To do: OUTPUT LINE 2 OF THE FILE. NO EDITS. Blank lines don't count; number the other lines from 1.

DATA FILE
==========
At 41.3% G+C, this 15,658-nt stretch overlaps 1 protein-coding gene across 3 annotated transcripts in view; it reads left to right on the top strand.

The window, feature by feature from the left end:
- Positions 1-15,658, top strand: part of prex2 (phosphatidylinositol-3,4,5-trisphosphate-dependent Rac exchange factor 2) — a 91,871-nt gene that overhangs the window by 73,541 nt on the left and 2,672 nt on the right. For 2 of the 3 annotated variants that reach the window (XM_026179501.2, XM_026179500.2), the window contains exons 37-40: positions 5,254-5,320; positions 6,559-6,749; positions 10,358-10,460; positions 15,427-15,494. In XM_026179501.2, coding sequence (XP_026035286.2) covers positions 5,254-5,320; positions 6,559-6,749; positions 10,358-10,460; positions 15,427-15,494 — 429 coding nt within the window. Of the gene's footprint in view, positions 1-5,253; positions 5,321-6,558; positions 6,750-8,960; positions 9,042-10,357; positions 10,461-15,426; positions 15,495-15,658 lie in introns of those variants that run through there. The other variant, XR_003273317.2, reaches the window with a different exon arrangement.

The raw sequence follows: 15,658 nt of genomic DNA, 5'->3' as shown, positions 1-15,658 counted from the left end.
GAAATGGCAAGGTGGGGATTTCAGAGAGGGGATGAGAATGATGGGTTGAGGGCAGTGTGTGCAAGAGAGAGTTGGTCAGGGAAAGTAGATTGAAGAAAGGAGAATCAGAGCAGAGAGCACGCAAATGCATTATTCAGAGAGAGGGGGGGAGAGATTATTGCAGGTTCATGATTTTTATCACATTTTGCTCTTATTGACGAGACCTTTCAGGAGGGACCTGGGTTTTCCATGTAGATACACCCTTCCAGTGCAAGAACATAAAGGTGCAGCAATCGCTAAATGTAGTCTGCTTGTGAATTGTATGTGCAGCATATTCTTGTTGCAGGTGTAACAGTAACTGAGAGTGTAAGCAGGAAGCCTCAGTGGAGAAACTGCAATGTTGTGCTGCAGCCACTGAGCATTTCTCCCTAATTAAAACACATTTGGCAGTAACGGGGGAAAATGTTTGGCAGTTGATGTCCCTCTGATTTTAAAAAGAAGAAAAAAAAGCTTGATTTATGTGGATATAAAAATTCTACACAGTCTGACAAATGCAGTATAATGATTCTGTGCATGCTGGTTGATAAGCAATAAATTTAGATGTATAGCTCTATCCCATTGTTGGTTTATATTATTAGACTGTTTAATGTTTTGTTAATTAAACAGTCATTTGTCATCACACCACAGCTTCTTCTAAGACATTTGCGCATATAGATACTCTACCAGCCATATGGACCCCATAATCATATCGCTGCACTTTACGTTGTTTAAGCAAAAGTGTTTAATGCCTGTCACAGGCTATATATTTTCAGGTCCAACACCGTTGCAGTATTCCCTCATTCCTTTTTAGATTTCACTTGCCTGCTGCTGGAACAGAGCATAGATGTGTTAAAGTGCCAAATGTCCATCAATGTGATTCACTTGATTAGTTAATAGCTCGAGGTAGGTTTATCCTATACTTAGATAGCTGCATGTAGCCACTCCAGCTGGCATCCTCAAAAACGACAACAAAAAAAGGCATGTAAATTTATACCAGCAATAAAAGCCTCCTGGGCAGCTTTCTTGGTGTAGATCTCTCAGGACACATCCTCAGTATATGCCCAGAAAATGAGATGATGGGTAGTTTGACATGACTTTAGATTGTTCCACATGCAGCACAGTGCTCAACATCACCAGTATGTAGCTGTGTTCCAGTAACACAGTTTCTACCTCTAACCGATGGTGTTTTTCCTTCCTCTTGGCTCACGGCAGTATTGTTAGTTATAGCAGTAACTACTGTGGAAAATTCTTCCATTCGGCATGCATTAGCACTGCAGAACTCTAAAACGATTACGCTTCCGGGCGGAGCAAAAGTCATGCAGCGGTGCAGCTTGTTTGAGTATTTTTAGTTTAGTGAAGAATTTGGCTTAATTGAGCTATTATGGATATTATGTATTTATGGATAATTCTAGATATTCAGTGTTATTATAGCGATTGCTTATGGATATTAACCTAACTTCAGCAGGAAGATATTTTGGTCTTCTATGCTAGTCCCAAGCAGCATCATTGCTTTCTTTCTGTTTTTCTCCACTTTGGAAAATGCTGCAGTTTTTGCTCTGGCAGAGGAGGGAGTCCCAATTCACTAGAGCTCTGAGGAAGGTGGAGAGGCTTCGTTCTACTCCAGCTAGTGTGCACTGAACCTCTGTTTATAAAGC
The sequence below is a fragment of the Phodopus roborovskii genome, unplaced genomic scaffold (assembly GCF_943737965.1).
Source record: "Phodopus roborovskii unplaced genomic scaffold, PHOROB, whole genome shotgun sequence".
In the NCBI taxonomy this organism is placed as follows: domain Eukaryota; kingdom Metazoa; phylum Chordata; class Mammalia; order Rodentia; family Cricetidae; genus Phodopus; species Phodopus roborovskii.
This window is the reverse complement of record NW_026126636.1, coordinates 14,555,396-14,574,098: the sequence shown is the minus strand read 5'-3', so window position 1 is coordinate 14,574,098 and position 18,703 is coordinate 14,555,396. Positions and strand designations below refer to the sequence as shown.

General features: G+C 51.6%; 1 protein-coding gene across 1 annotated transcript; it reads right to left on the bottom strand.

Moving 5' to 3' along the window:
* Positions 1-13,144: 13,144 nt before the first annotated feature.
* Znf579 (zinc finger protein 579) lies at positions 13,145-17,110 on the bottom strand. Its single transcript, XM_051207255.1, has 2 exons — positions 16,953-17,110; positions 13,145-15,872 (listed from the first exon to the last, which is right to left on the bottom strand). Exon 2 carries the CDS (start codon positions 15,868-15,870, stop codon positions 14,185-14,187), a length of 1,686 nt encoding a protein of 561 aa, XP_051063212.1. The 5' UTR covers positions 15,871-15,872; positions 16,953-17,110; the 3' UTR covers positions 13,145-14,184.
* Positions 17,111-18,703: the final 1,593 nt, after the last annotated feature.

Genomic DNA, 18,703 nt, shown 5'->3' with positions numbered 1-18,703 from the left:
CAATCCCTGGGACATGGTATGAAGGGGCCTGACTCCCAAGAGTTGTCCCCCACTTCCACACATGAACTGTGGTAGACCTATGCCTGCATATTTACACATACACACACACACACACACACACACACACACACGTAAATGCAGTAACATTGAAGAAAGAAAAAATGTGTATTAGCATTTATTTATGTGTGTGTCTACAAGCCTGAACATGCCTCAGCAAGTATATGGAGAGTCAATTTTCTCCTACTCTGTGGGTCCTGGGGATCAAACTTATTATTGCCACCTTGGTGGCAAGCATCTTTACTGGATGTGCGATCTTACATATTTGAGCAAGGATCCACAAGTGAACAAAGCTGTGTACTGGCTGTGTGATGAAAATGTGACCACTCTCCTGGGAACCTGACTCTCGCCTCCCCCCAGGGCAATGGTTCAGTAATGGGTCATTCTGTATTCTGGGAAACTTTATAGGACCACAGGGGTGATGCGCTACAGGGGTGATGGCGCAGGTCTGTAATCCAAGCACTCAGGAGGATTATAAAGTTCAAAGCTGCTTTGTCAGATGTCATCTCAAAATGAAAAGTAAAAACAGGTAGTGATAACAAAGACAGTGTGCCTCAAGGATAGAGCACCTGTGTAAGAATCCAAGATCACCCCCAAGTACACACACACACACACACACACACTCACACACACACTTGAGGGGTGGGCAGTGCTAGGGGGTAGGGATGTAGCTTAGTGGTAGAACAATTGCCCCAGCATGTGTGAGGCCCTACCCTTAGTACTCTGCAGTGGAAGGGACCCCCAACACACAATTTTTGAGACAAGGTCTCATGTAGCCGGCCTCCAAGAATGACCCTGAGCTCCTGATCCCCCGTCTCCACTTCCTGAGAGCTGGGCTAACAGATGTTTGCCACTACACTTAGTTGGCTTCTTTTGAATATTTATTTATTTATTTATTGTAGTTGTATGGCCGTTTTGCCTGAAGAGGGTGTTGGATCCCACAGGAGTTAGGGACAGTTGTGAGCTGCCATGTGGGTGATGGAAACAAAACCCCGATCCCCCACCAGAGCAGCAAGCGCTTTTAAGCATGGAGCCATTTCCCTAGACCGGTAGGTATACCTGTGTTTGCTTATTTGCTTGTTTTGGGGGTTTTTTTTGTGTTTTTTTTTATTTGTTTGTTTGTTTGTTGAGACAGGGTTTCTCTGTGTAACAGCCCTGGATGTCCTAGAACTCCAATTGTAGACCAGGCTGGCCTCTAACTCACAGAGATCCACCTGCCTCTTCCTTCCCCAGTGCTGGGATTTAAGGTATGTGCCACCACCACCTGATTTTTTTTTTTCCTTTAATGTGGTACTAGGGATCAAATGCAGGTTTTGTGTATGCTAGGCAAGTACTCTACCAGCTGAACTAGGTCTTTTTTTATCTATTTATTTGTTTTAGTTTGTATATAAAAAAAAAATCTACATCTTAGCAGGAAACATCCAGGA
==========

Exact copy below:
The window, feature by feature from the left end: